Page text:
Somyot Prueksakasemsuk, 59, has been through the thick and thin, numerous protests, legal cases and seven years in prison after being convicted of violation of Article 112. This time, Somyot is back in prison again on a national security offense, but this time he is accused of violating Article 116 of the Criminal Code in relation to his public speech on 19 September 2020 at Thammasat University. The Criminal Court denied him bail.
The present is yet another time that Somyot has to spend time in the Bangkok Remand Prison as an inmate. Somyot appears in a blue shirt and spectacles when meeting with his attorney today. Luckily, he is yet forced to wear a buzz cut. Apart from discussing his legal case, TLHR would like to be a conduit for him to express his views to the outside world.
++ How do you feel being back here in the Bangkok Remand Prison again?++
“It feels even more painful having to lie on the floor with just a blanket underneath. It causes me pain in my back and tailbone. Just before I was released, the rule about only allowing inmates to have three blankets for sleeping came out: one is for laying down on the floor, another one is for covering the body, and the last one is for making a pillow). It wasn’t a huge problem, but I still raised the issue with the National Human Rights Commission (NHRC). Having to sleep with only this is a human rights violation. But it has led to no action.”
The holding cells are still in poor condition. Also, during the 14-day quarantine in which we are barred from contact with anyone, it makes us even more miserable. Even though I can adjust since I have done time before, the conditions here this time are even worse than before. It makes me suffer even more physically.”
Asked about the case related to the 19 September 2020 protest that has caused him to be remanded in prison again, he recalls that “The police alleged that as a protest leader, I was involved with the breaking of the gates at Thammasat University, even though I was not at all involved with it. I arrived at the university around 13.00 and walked straight there to speak. I was not one of the organizers of the event. But the police accuse me of being one of the organizers since I had posted about it to invite my Facebook friends to participate in the event. They have used my Facebook post as incriminating evidence. I find the allegation against me to be unbelievable.”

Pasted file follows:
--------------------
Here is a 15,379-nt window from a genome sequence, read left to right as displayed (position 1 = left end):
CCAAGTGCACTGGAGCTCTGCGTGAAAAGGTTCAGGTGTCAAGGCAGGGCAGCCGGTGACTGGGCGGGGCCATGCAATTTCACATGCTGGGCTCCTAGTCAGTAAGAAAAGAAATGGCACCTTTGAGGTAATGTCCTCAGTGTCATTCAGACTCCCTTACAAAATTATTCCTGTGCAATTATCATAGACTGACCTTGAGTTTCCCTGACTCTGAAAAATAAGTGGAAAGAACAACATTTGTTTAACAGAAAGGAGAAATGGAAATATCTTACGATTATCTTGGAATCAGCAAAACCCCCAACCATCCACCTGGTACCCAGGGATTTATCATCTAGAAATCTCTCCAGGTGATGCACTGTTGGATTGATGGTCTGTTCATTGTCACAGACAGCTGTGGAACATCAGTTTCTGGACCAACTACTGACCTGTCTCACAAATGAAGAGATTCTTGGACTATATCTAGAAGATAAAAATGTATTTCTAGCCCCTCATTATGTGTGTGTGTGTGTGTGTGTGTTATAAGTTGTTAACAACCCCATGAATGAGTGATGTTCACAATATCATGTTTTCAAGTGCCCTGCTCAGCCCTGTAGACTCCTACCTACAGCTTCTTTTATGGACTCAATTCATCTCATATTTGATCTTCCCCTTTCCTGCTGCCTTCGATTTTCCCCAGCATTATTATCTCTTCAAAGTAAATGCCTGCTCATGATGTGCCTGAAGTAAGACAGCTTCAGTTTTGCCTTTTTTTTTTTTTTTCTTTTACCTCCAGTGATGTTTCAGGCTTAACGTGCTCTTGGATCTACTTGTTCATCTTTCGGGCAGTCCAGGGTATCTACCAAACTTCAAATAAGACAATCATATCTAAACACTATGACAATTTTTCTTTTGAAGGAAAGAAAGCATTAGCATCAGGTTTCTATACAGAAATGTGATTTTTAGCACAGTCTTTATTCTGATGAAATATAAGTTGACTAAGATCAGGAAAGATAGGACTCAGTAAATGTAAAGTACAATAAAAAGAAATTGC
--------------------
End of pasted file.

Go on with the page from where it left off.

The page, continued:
“When I went up there to speak, I had no idea I would face a legal case. I just exercised my freedom to fight against the dictators. I had no idea at all that it would land me in jail again. The judicial process has ostensibly been used as a tool to stifle freedom of expression.”
Asked about the situation outside the prison, Somyot shares that, “They thought by rounding up the protest leaders, everyone will stop. But it is not true. Today, we already bear witness how the demonstrations can be organized independently without leaders. It is a legitimate fight, and we will eventually win.”
“People who vilify us should feel ashamed of themselves and they will be defeated by the power of young people.”
Update: After getting arrested and then detained at the Bangkok Remand Prision for 18 days, the court made an order to grant bail request submitted by Somyot. He was released on 3 November 2020. Right after the release, Somyot then continues his mission to bring about changes to the society.
Read related stories:
“We cannot live like this, we cannot live in a society like this”: “Pai Dao Din” yells from behind the bars
“The order to incarcerate suspects prior to trial will only deepen the wounds inflicted on the people”: Mike Panupong and his return to the prison
Voice of “Rung Panusaya” from the Central Women’s Prison (22 Oct 2020)